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                                 BRB No. 99-0353

JUDITH MERRITT                          )
          Claimant-Petitioner           )    
     v.                                 )
U.S. NAVY EXCHANGE                      )    DATE ISSUED:   12/22/1999
     and                                )
CRAWFORD & COMPANY                      )
          Employer/Administrator-       )
          Respondents                   )    DECISION and ORDER

     Appeal of the Decision and Order - Denying Benefits of Edward C. Burch,
     Administrative Law Judge, United States Department of Labor.

     Judith Merritt, Oak Harbor, Washington, pro se.

     Russell A. Metz (Metz & Associate, P.S.), Seattle, Washington, for
     employer/ administrator.

     Before: HALL, Chief Administrative Appeals Judge, SMITH, Administrative
     Appeals Judge, and NELSON, Acting Administrative Appeals Judge.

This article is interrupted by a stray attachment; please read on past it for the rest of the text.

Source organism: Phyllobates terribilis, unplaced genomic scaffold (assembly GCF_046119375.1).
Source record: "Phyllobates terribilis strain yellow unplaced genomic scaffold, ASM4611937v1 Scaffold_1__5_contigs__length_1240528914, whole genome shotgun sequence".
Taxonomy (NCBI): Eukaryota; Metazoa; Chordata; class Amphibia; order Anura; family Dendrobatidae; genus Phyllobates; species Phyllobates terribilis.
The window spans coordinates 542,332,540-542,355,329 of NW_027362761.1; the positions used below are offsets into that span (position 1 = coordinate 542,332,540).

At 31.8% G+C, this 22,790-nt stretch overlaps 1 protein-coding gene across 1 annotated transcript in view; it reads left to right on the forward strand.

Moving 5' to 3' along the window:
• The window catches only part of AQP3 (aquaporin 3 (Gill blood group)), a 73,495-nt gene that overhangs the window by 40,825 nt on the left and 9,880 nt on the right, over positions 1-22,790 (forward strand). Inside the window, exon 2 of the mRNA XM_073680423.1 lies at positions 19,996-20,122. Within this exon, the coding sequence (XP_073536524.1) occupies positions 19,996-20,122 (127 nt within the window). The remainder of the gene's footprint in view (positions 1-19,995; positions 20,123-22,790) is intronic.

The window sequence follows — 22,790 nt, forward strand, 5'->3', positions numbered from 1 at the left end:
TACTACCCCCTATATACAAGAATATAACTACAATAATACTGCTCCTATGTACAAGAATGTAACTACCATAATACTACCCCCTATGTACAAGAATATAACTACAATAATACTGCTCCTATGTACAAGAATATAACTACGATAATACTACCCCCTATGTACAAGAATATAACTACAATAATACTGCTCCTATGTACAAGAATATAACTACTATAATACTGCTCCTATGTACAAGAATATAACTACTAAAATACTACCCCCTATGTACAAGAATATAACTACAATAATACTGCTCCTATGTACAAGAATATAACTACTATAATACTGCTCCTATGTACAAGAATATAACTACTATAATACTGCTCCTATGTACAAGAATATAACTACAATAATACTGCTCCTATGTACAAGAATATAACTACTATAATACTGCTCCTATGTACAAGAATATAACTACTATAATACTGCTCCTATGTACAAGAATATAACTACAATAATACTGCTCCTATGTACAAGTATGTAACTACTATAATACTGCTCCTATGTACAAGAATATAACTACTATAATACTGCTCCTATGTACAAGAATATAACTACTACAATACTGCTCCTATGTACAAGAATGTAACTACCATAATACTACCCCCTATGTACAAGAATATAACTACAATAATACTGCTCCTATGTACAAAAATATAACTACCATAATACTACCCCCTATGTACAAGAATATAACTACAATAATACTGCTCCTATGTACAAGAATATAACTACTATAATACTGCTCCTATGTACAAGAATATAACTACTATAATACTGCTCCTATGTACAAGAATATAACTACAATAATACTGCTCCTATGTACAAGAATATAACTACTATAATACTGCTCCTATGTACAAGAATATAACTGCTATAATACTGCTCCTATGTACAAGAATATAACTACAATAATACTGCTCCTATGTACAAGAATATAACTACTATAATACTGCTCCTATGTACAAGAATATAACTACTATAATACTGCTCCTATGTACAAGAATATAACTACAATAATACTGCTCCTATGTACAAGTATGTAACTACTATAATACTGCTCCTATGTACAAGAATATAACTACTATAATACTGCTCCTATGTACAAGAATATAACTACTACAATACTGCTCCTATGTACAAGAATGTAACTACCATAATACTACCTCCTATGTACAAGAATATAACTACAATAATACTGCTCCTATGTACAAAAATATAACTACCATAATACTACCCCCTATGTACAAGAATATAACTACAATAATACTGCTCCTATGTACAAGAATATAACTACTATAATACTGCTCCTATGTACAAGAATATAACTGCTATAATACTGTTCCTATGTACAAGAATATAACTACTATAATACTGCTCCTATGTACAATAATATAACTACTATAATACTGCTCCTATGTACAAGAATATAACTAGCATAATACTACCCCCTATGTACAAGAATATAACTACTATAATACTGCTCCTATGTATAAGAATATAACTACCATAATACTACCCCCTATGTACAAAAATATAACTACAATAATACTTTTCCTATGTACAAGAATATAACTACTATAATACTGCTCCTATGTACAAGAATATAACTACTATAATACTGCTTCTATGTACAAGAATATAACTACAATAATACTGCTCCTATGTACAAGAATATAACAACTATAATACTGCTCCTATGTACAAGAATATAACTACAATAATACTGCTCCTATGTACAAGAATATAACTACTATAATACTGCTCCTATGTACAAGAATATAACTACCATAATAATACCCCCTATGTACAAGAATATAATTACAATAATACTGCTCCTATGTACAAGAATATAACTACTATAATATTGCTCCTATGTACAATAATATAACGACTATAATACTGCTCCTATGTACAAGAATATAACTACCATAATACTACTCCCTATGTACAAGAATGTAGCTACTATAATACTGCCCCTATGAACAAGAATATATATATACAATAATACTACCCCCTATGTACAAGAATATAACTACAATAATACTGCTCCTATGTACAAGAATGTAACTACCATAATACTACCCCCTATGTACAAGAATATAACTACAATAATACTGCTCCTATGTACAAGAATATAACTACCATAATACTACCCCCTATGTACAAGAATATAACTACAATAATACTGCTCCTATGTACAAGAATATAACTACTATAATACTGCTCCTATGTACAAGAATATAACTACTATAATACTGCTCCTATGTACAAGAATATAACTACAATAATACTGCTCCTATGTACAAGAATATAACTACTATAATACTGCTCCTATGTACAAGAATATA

Claimant, without the assistance of counsel, appeals the Decision and Order -
Denying Benefits (97-LHC-2864) of Administrative Law Judge Edward C. Burch rendered
on a claim filed pursuant to the provisions of the Longshore and Harbor Workers'
Compensation Act, as amended, 33 U.S.C. §901 et seq., as
extended by the Nonappropriated Fund Instrumentalities Act, 5 U.S.C. §8171
et seq. (the Act).  In an appeal by a claimant who is not represented by
counsel, the Board will review the administrative law judge's findings of fact and
conclusions of law to determine if they are rational, supported by substantial
evidence, and in accordance with law. O'Keeffe v. Smith, Hinchman & Grylls
Associates, Inc., 380 U.S. 359 (1965); 33 U.S.C. §921(b)(3).

     Claimant was working at an espresso stand on March 25, 1995, at a  Navy
Exchange, when her right hand became numb and she dropped a pitcher of steaming
milk. She consulted Dr. Lycksell, who thought there were three possible causes of